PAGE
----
By Kevin Haas
Rock River Current
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Friends of Veterans Memorial Circle has worked this year to educate motorists on roundabout rules and encourage drivers to slow down. Now, it’s also pushing for city and county officials to create a comprehensive plan that addresses both enforcement and education to increase safety.
“If we can make it prettier, we can make it safer, and we need to do that,” said Ernie Redfern, co-chairperson of the Friends of Veterans Memorial Circle. “This is unacceptable what’s going on here right now.”
The group has spent the past five years planting and watering flowers at the roundabout. The safety push comes after last year brought a record number of crashes in the roundabout’s nearly 10-year history, according to data collected by the nonprofit through a Freedom of Information Act request to police. The data shows 45 crashes in 2022, topping the previous high of 43 in 2015. There were nine crashes in the first four months of this year.
“The safety aspect of this roundabout has deteriorated, and this year it’s even going to be worse,” said Redfern, a veteran who served eight years in the Army. “I live in this community, and I’m scared to death to walk on these crosswalks.”
“This is a veterans memorial. People should be able to come here, walk safely, go to these plaques and actually read them, and they can’t.”
Redfern, who spends roughly three hours a day watering the flowers at Veterans Memorial Circle, has seen numerous crashes firsthand.
“We had five accidents in one week that we witnessed,” Redfern said.
He said bad driving, not roundabout design, is the key issue. He points to lack of education about how to use roundabouts as the primary cause of safety issues. For example, when the friends of Veterans Memorial Circle circulated a 20-question quiz earlier this year about roundabout rules, only 60% of people knew the speed limit range for roundabouts was 15-25 miles per hour. And that’s with the group discounting any quizzes where the person taking it didn’t score at least 50%.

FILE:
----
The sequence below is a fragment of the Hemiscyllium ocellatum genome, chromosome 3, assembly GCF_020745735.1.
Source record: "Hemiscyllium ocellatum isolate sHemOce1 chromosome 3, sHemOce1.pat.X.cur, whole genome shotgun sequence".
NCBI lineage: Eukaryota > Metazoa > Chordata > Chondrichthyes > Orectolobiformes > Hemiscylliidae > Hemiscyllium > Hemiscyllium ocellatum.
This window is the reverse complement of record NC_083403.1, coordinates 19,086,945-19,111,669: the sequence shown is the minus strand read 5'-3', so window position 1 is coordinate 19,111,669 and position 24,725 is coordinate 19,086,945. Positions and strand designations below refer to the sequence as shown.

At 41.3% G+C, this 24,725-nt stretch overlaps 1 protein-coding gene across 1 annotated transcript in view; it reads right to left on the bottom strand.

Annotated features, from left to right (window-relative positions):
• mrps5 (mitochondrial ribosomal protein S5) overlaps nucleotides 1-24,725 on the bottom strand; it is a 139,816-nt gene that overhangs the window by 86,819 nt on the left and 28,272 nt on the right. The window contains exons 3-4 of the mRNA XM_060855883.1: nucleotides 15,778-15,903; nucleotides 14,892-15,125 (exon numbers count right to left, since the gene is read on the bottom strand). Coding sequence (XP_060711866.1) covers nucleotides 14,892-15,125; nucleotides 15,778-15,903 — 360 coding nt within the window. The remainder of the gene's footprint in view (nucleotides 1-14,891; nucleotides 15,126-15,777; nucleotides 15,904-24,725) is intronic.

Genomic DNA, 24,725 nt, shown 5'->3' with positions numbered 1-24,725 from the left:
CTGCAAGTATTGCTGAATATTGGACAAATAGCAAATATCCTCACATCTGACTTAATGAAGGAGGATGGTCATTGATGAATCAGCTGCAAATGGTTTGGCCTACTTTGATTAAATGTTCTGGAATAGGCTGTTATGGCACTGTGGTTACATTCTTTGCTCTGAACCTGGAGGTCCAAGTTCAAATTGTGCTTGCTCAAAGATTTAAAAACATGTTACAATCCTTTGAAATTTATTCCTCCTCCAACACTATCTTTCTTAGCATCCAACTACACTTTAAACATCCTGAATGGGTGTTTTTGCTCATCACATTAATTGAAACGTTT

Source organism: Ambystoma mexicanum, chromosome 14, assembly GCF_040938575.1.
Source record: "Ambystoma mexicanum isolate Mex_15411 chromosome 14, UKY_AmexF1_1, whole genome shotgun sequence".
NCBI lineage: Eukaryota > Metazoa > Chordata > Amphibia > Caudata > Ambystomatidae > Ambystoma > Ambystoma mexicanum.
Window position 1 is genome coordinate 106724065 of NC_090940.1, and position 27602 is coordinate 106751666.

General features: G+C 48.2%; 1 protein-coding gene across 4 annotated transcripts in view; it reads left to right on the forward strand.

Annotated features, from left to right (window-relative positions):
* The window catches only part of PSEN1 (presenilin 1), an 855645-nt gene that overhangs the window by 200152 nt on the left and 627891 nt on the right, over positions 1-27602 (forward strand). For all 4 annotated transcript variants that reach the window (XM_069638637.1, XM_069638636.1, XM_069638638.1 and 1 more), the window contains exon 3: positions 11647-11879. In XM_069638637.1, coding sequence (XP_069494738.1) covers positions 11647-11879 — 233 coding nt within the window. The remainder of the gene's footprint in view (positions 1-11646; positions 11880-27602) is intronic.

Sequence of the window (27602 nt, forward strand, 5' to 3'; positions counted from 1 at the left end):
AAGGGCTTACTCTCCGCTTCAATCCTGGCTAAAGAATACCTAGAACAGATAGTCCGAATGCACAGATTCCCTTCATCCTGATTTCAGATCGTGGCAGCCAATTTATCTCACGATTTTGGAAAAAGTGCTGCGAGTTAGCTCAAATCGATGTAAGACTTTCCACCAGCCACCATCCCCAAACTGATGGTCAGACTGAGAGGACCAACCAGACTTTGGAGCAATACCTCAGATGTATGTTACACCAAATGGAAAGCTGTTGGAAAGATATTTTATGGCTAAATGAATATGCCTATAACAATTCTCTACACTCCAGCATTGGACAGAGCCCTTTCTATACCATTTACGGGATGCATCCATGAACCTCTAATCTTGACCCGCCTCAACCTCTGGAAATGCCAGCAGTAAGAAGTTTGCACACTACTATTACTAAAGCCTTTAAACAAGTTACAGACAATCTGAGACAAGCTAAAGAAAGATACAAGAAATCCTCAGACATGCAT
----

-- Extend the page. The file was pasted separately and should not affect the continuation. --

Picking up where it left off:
“We also need to reinforce that with enforcement,” Redfern said. “We can do all the education in the world, but if the state, county and city police departments are not willing to enforce what we’re doing, then what good does it do.”
Members of the nonprofit spent the Fourth of July morning holding signs that read “slow down for our veterans” and “15 mph!” at the four entrances to the roundabout.
The group has also purchased dozens of copies of the children’s book “Ronda Loves Roundabouts” and distributed to various schools, churches and other organizations to help educate future generations of drivers. The group is raising money to purchase 100 more books to give out around the city.
The group has met with city officials to discuss concerns about safety. The third week in September is dubbed by the Federal Highway Administration as National Roundabout Week. The nonprofit hopes the city will use that to launch a program to address safety at Main and Auburn.
“We want an acknowledgement from the city, the county and the state that they have a problem and they need to address it,” Redfern said. “We’re going to do what we think we can do to advance it, but we can’t just continue going down this spiral path.”
Redfern said that the group’s research of 11,000 roundabouts in the country showed this is the only one dedicated as a veterans memorial.
“Are we allowing just a tremendous disrespect to the veterans and their families by letting this continue to go out of control,” Redfern said. “If you’re going to name something a veterans memorial, you inherit some responsibility to ensure it is portrayed in a dignified manner, and we see that lacking.”